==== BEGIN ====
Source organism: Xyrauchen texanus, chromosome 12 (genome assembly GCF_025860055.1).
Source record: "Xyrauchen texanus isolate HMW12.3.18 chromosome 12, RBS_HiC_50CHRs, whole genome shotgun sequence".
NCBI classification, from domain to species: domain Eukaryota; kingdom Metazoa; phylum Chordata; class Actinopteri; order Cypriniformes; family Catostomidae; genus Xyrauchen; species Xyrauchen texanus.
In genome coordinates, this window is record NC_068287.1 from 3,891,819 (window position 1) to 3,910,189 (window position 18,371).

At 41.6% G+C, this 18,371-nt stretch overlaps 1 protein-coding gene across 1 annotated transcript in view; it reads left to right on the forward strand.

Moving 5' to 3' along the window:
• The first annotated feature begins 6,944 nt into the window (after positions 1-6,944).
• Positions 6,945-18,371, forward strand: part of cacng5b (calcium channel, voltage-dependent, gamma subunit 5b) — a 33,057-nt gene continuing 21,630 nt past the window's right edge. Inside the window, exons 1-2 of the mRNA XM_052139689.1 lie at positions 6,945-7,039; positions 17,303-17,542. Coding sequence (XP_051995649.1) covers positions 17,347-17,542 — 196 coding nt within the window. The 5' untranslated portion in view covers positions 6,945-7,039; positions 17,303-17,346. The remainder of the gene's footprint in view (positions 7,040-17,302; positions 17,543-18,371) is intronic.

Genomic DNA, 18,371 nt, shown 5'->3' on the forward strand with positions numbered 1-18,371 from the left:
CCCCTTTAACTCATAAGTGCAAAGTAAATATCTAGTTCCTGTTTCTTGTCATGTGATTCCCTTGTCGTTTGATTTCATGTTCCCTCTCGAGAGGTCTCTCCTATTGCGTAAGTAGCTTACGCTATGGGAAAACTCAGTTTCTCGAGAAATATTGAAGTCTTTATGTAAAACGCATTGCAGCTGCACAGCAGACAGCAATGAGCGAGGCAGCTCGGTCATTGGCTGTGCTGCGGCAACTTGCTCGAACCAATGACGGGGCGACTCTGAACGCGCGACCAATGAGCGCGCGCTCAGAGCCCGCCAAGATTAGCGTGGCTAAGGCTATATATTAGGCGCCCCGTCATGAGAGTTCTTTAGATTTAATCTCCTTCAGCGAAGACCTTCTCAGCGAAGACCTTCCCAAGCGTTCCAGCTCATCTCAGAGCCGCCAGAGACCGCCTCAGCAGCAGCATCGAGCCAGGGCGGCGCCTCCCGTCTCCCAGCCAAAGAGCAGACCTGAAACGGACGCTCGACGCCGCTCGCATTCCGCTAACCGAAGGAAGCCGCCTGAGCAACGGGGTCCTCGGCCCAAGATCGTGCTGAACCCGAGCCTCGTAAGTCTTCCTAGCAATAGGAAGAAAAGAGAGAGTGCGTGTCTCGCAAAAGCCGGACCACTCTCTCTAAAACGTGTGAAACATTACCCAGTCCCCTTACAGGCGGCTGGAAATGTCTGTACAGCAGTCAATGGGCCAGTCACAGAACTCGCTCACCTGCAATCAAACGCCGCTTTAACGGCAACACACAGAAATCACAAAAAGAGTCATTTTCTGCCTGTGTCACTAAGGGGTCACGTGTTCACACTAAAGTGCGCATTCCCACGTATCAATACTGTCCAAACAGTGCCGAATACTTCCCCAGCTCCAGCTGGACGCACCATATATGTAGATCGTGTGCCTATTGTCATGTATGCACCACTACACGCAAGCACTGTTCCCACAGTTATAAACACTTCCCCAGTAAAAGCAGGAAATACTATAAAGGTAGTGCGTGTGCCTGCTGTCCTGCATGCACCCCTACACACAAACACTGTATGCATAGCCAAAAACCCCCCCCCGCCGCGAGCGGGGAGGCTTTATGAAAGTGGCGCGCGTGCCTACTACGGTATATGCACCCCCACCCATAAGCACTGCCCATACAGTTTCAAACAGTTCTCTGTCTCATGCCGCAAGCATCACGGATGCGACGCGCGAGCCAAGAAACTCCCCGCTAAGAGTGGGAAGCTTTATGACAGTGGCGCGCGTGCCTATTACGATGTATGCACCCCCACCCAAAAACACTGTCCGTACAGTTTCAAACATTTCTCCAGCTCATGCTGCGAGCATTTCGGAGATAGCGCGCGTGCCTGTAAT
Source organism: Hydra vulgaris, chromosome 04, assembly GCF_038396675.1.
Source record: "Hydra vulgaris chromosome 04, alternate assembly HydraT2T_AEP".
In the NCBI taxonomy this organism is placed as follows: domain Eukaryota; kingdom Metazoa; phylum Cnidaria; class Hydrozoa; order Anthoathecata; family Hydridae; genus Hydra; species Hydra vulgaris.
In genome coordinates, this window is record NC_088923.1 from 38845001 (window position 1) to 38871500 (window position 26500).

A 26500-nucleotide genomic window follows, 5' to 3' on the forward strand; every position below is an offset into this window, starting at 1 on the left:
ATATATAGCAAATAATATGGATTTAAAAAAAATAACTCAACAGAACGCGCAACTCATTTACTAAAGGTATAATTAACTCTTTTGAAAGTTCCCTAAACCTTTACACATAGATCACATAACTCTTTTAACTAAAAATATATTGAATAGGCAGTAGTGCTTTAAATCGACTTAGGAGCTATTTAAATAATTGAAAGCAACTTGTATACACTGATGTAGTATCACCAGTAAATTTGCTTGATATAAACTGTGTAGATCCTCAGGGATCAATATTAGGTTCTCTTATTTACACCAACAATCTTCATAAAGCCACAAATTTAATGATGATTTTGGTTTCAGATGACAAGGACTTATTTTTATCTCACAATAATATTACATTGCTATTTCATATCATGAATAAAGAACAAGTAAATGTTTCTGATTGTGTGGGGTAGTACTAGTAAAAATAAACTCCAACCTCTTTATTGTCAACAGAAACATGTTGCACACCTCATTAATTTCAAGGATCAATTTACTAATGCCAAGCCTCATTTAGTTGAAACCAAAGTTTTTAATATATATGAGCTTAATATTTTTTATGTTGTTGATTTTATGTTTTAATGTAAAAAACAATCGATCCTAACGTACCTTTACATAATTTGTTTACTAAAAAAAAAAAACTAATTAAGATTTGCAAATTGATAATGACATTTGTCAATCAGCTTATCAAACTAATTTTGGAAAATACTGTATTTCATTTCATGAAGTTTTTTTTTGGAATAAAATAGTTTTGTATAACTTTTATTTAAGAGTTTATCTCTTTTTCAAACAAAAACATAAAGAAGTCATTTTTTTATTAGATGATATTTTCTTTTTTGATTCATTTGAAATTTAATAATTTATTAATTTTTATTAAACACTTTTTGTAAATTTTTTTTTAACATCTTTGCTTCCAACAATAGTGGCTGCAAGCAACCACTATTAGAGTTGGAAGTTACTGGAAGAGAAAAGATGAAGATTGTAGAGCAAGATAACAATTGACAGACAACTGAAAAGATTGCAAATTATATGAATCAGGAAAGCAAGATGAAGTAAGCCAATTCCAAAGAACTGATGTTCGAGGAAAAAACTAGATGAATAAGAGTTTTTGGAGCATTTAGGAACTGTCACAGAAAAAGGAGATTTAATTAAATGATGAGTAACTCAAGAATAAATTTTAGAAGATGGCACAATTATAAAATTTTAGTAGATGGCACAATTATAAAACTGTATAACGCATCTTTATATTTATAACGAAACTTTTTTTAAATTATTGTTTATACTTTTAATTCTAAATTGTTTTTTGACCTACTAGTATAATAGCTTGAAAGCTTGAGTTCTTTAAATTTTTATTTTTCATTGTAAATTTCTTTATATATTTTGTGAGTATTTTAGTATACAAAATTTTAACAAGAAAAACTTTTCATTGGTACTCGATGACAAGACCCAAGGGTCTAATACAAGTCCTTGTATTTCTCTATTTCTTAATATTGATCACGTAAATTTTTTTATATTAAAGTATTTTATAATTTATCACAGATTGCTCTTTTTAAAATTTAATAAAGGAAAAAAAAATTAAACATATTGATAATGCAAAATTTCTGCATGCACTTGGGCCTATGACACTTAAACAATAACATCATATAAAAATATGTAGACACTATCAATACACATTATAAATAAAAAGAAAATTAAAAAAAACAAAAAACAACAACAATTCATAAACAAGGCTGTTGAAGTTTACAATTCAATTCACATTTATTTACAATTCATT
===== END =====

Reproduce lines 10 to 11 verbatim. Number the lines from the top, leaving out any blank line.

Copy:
CCCCTTTAACTCATAAGTGCAAAGTAAATATCTAGTTCCTGTTTCTTGTCATGTGATTCCCTTGTCGTTTGATTTCATGTTCCCTCTCGAGAGGTCTCTCCTATTGCGTAAGTAGCTTACGCTATGGGAAAACTCAGTTTCTCGAGAAATATTGAAGTCTTTATGTAAAACGCATTGCAGCTGCACAGCAGACAGCAATGAGCGAGGCAGCTCGGTCATTGGCTGTGCTGCGGCAACTTGCTCGAACCAATGACGGGGCGACTCTGAACGCGCGACCAATGAGCGCGCGCTCAGAGCCCGCCAAGATTAGCGTGGCTAAGGCTATATATTAGGCGCCCCGTCATGAGAGTTCTTTAGATTTAATCTCCTTCAGCGAAGACCTTCTCAGCGAAGACCTTCCCAAGCGTTCCAGCTCATCTCAGAGCCGCCAGAGACCGCCTCAGCAGCAGCATCGAGCCAGGGCGGCGCCTCCCGTCTCCCAGCCAAAGAGCAGACCTGAAACGGACGCTCGACGCCGCTCGCATTCCGCTAACCGAAGGAAGCCGCCTGAGCAACGGGGTCCTCGGCCCAAGATCGTGCTGAACCCGAGCCTCGTAAGTCTTCCTAGCAATAGGAAGAAAAGAGAGAGTGCGTGTCTCGCAAAAGCCGGACCACTCTCTCTAAAACGTGTGAAACATTACCCAGTCCCCTTACAGGCGGCTGGAAATGTCTGTACAGCAGTCAATGGGCCAGTCACAGAACTCGCTCACCTGCAATCAAACGCCGCTTTAACGGCAACACACAGAAATCACAAAAAGAGTCATTTTCTGCCTGTGTCACTAAGGGGTCACGTGTTCACACTAAAGTGCGCATTCCCACGTATCAATACTGTCCAAACAGTGCCGAATACTTCCCCAGCTCCAGCTGGACGCACCATATATGTAGATCGTGTGCCTATTGTCATGTATGCACCACTACACGCAAGCACTGTTCCCACAGTTATAAACACTTCCCCAGTAAAAGCAGGAAATACTATAAAGGTAGTGCGTGTGCCTGCTGTCCTGCATGCACCCCTACACACAAACACTGTATGCATAGCCAAAAACCCCCCCCCGCCGCGAGCGGGGAGGCTTTATGAAAGTGGCGCGCGTGCCTACTACGGTATATGCACCCCCACCCATAAGCACTGCCCATACAGTTTCAAACAGTTCTCTGTCTCATGCCGCAAGCATCACGGATGCGACGCGCGAGCCAAGAAACTCCCCGCTAAGAGTGGGAAGCTTTATGACAGTGGCGCGCGTGCCTATTACGATGTATGCACCCCCACCCAAAAACACTGTCCGTACAGTTTCAAACATTTCTCCAGCTCATGCTGCGAGCATTTCGGAGATAGCGCGCGTGCCTGTAAT
Source organism: Hydra vulgaris, chromosome 04, assembly GCF_038396675.1.